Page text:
The owner's tastes and pursuits point, of course, to a large representation among his books, of works in philosophy, alchemy, astrology and medicine, with a substantial proportion dealing with metallurgy, geometry, optics, physics, Ptolomaic and Copernican astronomy, and every branch of science already known in a crude form to Dee's famous predecessors. There are also historical chronicles; works of devotion and ethics; with a fair sprinkling of authors upon poetry, music, and the gentler arts.

Taking first the classics: Dee names the Meno, Phaedo and Timaeus of Plato; writings of Aristotle, Socrates and Hippocrates, of Cicero, Cato and Archimedes. A copy of Pliny's Mundi Historia, Lib. ii., Frankfort, 1543, now in the British Museum, bears Dee's signature, Louvain, January, 1550, and many of his notes. Of Euclid he had many copies, and Augustine was his guide and confessor. A vast number of Arabic and Persian writers were comprehended in the list. He was particularly rich in manuscripts of the early and mediaeval writers upon alchemy and the philosopher's stone: Hermes Trismegistus, Geber, Albertus Magnus, John Sacrobosco, Raymond Lully, Philip Alstade, and Arnold de Villa Nova. Other sciences are represented by Guido Bonatus, Anselmus de Boot (Boetius), Alhazen, John of Saxony, Jacob Alkind, and Petrus Peregrinus and a score of learned writers. Dee's own perfect and clean copy of the rare printed Epistle of Peregrinus, upon the Magnet (Augsburg, 1558), is now in the British Museum. It bears his name, "Joannes Dee, 1564," in faded ink, with many and copious notes written by its owner mostly in his large copy-book hand, with a few in the scribbling writing which he used for speed, and some marginal sketches.

Several of the manuscripts named in Dee's list are to be found among the Cotton MSS. at the Museum; in Trinity College, Dublin; and at Oxford and Cambridge.

Of English authors, who are very numerous in the list, the most eagerly sought after, judging by the number of works included by one author, were Roger Bacon and Robert Grosseteste, Bishop of Lincoln. Bacon's writings were owned by Dee in fragments. Some had been already collected and printed in Nuremburg and Paris. The only other writer as often repeated in the catalogue is Boethius, whose Consolation of Philosophy had tempted King Alfred into literary translation some seven hundred years before. Dee notes that he gave a manuscript of it in Greek to the Library of Cracow, on July 27, 1584. Some of the ethical and philosophical works of St. Isidore, the canonised Bishop of Seville, were duplicated. Thomas Aquinas; Duns Scotus; Richard of Wallingford, Abbot of St. Albans; Robert of Holcot, the Bible Commentator; Robert of Gloucester; William of Woodford, the Franciscan opponent of Wycliffe; Richard Rolle (de Hampole), the hermit and ethical writer, are among his other English authors. A finely illuminated history of the last years of King Richard II., by a French gentleman who was in his suite, once the property of Dee, is now in the Lambeth Library. His manuscript Life of Edward the Confessor, by Ethelred, Abbot of Rievaulx, is another treasure that has survived the wreck of time. It is now among the Harleian MSS. at the British Museum, with his name and the date 1575 inscribed.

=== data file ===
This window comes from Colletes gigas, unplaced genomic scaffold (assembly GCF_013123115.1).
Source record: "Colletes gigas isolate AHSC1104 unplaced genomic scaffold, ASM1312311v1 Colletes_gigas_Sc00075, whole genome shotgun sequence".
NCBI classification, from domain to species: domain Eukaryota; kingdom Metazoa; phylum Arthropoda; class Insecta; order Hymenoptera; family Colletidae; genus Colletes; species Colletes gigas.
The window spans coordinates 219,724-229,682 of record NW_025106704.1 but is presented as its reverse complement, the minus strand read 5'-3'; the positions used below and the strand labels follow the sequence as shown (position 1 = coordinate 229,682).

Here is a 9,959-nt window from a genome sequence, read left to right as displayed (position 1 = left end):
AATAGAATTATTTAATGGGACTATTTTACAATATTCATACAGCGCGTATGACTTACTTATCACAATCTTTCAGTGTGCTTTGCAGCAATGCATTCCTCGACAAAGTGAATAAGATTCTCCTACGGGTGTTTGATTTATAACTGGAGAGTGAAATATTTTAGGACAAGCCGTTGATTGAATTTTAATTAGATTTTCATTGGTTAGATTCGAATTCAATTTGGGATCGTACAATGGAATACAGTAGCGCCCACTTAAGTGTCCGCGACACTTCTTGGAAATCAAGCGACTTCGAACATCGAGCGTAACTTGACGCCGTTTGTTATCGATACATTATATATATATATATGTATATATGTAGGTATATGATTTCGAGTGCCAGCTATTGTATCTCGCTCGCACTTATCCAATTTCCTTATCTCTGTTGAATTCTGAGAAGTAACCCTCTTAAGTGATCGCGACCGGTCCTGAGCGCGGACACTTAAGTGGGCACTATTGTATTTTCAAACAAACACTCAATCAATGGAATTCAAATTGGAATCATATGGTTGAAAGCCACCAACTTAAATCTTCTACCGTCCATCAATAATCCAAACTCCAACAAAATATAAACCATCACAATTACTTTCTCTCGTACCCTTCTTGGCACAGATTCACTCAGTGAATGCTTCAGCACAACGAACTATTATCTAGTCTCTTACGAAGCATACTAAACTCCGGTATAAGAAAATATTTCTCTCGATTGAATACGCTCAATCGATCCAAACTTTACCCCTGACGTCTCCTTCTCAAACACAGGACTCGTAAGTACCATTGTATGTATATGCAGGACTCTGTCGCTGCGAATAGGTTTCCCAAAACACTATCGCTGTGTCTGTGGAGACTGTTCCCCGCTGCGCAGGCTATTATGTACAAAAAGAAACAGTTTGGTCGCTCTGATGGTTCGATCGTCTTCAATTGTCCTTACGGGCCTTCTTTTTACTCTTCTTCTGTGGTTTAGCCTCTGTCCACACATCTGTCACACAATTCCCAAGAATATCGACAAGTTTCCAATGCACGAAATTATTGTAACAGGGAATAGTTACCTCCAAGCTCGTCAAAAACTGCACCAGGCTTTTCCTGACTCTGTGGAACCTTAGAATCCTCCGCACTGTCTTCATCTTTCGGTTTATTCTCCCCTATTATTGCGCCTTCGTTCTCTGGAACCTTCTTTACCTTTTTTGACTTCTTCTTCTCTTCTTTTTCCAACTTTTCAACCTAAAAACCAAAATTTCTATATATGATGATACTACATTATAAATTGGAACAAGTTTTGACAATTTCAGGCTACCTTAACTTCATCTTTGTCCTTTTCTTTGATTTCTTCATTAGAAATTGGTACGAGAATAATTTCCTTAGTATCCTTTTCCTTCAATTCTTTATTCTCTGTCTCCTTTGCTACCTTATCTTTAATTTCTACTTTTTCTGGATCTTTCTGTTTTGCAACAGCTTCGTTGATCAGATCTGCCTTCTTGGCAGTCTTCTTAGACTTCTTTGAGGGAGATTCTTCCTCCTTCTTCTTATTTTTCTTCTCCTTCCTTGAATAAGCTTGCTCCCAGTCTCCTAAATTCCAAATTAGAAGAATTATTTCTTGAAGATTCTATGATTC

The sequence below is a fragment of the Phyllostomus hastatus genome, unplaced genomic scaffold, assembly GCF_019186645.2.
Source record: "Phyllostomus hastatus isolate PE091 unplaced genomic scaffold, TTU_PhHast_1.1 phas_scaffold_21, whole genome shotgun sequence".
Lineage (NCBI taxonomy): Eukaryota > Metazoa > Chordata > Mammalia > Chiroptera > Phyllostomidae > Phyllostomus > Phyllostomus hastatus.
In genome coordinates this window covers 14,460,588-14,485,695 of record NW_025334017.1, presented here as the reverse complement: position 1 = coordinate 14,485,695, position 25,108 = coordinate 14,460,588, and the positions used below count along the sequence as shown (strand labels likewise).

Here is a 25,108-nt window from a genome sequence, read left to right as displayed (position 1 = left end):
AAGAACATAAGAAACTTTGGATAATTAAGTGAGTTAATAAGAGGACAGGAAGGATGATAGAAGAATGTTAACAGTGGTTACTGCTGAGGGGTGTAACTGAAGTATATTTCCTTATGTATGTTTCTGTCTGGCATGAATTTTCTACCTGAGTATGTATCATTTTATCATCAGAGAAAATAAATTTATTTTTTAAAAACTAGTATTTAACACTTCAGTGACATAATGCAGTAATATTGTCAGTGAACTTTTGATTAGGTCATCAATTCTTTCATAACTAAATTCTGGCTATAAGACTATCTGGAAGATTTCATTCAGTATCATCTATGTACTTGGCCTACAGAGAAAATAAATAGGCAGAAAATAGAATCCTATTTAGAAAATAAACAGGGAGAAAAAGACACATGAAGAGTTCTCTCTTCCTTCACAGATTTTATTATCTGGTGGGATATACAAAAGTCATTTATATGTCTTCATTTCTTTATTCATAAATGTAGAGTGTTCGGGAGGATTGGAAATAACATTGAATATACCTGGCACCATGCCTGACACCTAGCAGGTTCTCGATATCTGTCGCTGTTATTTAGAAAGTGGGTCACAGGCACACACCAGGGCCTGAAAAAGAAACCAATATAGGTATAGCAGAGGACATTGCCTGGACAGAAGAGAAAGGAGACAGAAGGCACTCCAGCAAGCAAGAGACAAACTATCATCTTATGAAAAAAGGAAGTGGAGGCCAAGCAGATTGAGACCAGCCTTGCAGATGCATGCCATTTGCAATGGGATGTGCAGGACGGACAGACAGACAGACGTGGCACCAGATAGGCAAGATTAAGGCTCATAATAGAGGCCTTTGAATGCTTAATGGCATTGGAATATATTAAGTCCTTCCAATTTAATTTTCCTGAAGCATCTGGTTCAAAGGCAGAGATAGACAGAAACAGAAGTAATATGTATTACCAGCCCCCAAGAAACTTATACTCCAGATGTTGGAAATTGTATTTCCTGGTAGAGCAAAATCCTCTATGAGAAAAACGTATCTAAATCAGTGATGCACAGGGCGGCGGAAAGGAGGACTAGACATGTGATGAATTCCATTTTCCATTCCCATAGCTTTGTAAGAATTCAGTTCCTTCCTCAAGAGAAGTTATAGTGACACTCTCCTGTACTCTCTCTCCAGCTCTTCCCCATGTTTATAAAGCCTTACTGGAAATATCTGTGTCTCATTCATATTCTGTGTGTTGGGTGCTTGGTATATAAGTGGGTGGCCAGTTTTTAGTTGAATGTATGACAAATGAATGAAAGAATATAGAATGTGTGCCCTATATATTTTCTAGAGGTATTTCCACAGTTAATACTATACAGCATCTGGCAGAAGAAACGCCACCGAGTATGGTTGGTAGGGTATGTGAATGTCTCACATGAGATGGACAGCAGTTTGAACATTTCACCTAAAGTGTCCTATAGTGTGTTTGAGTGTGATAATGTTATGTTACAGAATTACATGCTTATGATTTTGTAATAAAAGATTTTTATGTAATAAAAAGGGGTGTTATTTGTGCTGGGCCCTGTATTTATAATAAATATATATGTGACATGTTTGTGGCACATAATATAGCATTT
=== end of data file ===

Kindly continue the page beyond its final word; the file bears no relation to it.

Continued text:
Of the three or four thousand printed volumes even Dee's industry has left no catalogue. Many of them he mentions in his diaries, as Holinshed's and Stow's Chronicles; the Arabic book that was lost; the collection of writings upon demonology and witchcraft, which were to be so useful to his Lancashire neighbours in after life. The books of the alchemist of Louvain, Cornelius Agrippa, he once speaks of as lying open in the window of his study, and therefore in constant use in the "actions," whether theurgic or alchemistic.

He refers no doubt to Agrippa's de Occulta Philosophia (Cologne? 1533), a work enormously read in all countries inthe sixteenth and seventeenth centuries, and translated into many languages. Another book by the alchemist of Queen Margaret of the Netherlands had an even greater popularity in England, France, Germany and Italy. This was On the Nobility and Excellence of the Female Sex (de nobilitate et proecellentia foeminei sexus) which in the translation by Henry Care in 1670 becomes magnified into Female Pre-eminence; or, the Dignity and Excellency of that Sex above the Male. It is dedicated to Queen Catharine of Braganza.

These are a very few of the authors and writings contained in the manuscript catalogue. Such as they are, however, they give us a faint glimpse into that realm of learning and romance wherein Dee, shut into his library at Mortlake, roamed a free citizen of the world and dwelled where he would.

Previous page Table of Contents Ch. 20